Spice Run Wilderness

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Spice Run Wilderness
IUCN category Ib (wilderness area)[1]
Greenbrier River-27527.jpg
The Greenbrier River (shown here downstream at Anthony) forms the western boundary of the wilderness.
Map showing the location of Spice Run Wilderness
Map showing the location of Spice Run Wilderness
Location of Spice Run Wilderness in West Virginia
LocationWest Virginia, United States
Coordinates38°02′35″N 80°13′59″W / 38.04306°N 80.23306°W / 38.04306; -80.23306Coordinates: 38°02′35″N 80°13′59″W / 38.04306°N 80.23306°W / 38.04306; -80.23306
Area6,030 acres (24.4 km2)[2]
Elevation1,965 ft (599 m)[3]
Established2009[4]
OperatorMonongahela National Forest
WebsiteMonongahela National Forest Wilderness Areas

Spice Run Wilderness (SRW) is a U.S. Wilderness area within the Monongahela National Forest of West Virginia in the United States. The remote area has no passenger car access.

Access[edit]

Users of SRW must enter it via the Greenbrier River (easily fordable at low-normal flows upstream of Spice Run), or by hiking in from the adjacent Calvin Price State Forest, or by driving a high-clearance vehicle to the southeastern corner of the Wilderness along Greenbrier County Route 16.[5]

History[edit]

Spice Run was named after a native shrub, Lindera benzoin — known as "spicebush" or "spicewood". The Spice Run Lumber Company created a logging boom town that harvested stands of timber to float down the Greenbrier River for the sawmills. So great were these log runs, that the waterways were choked.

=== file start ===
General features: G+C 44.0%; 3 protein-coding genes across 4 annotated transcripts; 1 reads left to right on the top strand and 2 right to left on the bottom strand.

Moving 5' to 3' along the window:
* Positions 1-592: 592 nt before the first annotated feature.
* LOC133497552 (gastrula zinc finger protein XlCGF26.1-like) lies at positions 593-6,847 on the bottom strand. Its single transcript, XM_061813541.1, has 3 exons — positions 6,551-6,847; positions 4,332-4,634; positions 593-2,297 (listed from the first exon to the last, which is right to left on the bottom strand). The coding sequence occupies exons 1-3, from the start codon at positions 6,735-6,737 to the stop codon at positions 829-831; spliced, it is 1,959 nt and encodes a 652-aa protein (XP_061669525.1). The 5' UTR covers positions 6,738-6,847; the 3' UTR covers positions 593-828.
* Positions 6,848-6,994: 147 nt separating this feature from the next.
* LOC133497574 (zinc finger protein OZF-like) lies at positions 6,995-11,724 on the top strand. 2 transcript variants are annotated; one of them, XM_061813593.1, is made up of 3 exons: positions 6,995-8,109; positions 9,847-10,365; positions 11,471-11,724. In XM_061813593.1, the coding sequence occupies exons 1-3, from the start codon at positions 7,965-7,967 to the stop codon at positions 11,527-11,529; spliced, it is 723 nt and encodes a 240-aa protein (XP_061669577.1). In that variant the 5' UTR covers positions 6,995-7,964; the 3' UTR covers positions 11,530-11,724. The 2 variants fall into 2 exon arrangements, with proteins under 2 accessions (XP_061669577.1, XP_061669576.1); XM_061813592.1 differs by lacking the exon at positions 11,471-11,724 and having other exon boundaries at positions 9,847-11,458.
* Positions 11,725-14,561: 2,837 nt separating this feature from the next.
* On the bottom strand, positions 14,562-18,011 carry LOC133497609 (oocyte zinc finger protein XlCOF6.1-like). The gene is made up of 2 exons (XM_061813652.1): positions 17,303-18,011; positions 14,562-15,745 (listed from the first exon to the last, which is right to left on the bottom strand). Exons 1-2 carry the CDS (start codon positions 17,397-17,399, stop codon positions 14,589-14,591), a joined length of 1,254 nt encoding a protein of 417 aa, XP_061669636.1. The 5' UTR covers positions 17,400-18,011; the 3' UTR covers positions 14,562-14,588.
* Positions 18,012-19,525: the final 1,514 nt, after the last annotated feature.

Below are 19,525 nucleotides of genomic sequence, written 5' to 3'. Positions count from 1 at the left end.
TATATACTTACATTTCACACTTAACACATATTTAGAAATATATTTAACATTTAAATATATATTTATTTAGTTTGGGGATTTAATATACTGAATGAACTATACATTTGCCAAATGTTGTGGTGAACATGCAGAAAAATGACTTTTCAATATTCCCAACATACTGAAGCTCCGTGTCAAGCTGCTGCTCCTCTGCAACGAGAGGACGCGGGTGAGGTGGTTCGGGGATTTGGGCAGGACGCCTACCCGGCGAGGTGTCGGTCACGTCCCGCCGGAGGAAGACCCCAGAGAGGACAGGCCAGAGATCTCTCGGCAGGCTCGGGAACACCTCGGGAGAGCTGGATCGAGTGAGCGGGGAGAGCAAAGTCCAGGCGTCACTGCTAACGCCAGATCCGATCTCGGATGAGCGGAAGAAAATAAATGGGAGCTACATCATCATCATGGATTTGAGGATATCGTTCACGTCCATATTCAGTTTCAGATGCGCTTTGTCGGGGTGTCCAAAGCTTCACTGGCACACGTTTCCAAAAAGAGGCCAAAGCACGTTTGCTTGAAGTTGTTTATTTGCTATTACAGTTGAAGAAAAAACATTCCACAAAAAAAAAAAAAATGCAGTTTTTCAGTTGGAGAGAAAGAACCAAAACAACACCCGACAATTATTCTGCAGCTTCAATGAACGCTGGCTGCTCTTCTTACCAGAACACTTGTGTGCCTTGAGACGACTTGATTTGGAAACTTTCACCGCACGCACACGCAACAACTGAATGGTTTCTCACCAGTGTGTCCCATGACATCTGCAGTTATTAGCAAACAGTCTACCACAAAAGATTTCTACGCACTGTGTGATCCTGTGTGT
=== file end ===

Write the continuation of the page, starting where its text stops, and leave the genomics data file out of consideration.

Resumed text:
In 2009, Spice Run was designated a Wilderness along with several other areas of Monongahela National Forest.[4]

Ecology[edit]

Aside from Spice Run, the Davy Run and Kincaid Run watersheds are within the Spice Run Wilderness. All three are native brook trout tributaries to the Greenbrier River. Besides fishing, camping, hiking, botany and bird watching are popular activities. There are at least 230 species of birds to watch. Nine animals are on the Federal list for endangered species or threatened species such as the northern flying squirrel.[citation needed]

Across the Greenbrier River rests the Greenbrier River Trail, maintained by the West Virginia Division of Natural Resources along the former Chesapeake and Ohio Railway Greenbrier Subdivision. This portion still shows traces of the old lumber-mill on the banks where the flow of logs was controlled. Of the original community of Spice Run, only one house remains standing.

References[edit]

  1. ^ "Spice Run Wilderness". Protected Planet. IUCN. Retrieved 30 April 2018.
  2. ^ "Spice Run Wilderness Map". U.S. Forest Service. 2008-03-11. Archived from the original (PDF) on 2009-09-02. Retrieved 2009-09-02.
  3. ^ "Spice Run". Geographic Names Information System. United States Geological Survey. 1980-06-27. Retrieved 2009-09-02.
  4. ^ a b "Omnibus Public Lands Management Act of 2009". Library of Congress. Retrieved 2009-05-14.
  5. ^ Steelhammer, Rick (2009-10-31). "Spice Run Wilderness: Truly wild, wonderful West Virginia". Charleston Gazette. Archived from the original on 2009-11-01. Retrieved 2009-11-01.

See also[edit]

External links[edit]